Sperm cells preserve information on men’s weight. (Photo: Shutterstock)

Obesity can be passed on through the father’s sperm

Overweight men may pass obesity on to the children via their sperm, according to new research.

If your father was obese when you were conceived, you may be at increased risk of obesity yourself.

New research published in the scientific journal Cell Metabolism shows that obesity creates changes in the genetic expression of sperm, which increases the risk of the child being obese.

It is the first time that scientists have examined the effect of sperm on obesity.

"It’s common knowledge that when a woman is pregnant, she should take extra care of herself, but if our results are confirmed, then there must be similar recommendations for men," says lead-author Romain Barrés, associate professor at the Center for Metabolism Research at the University of Copenhagen, in a press release.

Semen carries information about the father's weight

The scientists behind the study collected semen from 13 slim men and 10 obese men with an average BMI of 31.8.

They saw that particular genes that control the appetite and development of the brain were different in the sperm of the obese men.

Scientists think that these genetic differences can increase the risk of obesity in these men's offspring.

"It’s very interesting," says Per Ovesen, clinical professor in the Department of Clinical Medicine at Aarhus University, Denmark, and chief physician at Aarhus University Hospital.

Ovesen studies the consequences of obesity and diabetes in pregnant women, but was not involved in the new study.

"This study shows that we can acutely affect genes for example by being overweight. It’s certainly interesting that the genes are expressed differently because the man is overweight," he says.

Obesity surgery alters semen

To find out what causes the genetic changes, the researchers selected six overweight men about to undergo obesity surgery.

They analysed the men's sperm before and after the surgery. The genetic expression changed in men who lost weight after surgery, and their appetite regulation returned to normal.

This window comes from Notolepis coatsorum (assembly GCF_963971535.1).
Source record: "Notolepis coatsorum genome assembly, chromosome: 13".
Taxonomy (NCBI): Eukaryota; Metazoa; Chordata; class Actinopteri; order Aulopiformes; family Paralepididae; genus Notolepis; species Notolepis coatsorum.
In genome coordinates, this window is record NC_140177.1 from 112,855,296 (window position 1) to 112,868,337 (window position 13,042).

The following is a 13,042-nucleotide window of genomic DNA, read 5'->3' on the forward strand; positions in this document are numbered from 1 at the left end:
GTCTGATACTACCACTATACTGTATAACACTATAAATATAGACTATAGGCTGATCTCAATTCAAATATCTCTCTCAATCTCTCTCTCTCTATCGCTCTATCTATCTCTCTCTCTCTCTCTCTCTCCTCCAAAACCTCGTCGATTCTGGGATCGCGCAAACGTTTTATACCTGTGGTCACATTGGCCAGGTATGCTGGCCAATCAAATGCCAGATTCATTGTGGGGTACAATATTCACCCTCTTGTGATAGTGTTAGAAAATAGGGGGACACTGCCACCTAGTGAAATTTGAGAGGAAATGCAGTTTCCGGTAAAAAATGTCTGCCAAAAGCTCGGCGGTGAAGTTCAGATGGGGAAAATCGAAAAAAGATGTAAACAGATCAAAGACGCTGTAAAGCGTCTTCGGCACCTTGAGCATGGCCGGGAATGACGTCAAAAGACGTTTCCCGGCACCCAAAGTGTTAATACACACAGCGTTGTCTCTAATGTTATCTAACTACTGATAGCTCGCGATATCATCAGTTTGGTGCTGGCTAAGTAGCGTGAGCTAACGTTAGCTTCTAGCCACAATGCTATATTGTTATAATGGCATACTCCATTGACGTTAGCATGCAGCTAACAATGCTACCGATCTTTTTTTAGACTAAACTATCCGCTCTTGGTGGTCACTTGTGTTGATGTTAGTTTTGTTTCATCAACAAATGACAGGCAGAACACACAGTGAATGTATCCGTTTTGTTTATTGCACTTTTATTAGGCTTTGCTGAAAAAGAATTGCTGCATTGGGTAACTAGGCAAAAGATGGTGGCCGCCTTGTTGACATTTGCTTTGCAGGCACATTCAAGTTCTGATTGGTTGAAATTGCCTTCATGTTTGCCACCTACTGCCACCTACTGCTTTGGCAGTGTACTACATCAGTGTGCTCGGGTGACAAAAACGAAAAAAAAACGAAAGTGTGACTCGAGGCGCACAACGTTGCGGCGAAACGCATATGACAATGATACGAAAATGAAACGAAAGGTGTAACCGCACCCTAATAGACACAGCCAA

"It's really exciting that genetic expression can change so quickly, even if they haven’t looked at many [genes]. The fact that you can do something about it and repair genes, so to speak, by losing weight, is very positive," says Ovesen.

The scientists found 5,000 changes in DNA expression after obesity surgery.

In particular, they noticed that certain types of DNA--the so-called DNA methylation, which controls appetite and brain development--were changed.

But the scientists do not yet know what the results actually mean for the offspring of obese men.

Obesity was once an advantage

The new study builds upon Swedish research published in the European Journal of Human Genetics in 2005, which showed that famine in a single population had knock-on effects for the next generation.

Barrés suggests that inheriting information about our father's weight is an evolutionary advantage--especially if he’s overweight.

In the past, when our current set of genes were formed, famine and lack of food were a more frequent occurrence. Therefore, a predisposition to obesity could have been an advantage.

"It’s only recently that obesity is no longer an advantage. A few decades ago the ability to store energy was actually an advantage, as it made us more resistant to infections and famine," says Barrés.

Both Barrés and Ovesen believe that the new research could potentially lead to new recommendations for couples trying to conceive.

"Our research may cause fathers to change their behaviour especially before pregnancy," said Barrés.

Ovesen agrees.

"This suggests that men must also ensure that their weight is fairly normal, if they don’t want a child to be at risk of becoming overweight," he says.


Read the Danish version of this story on Videnskab.dk

Translated by: Catherine Jex

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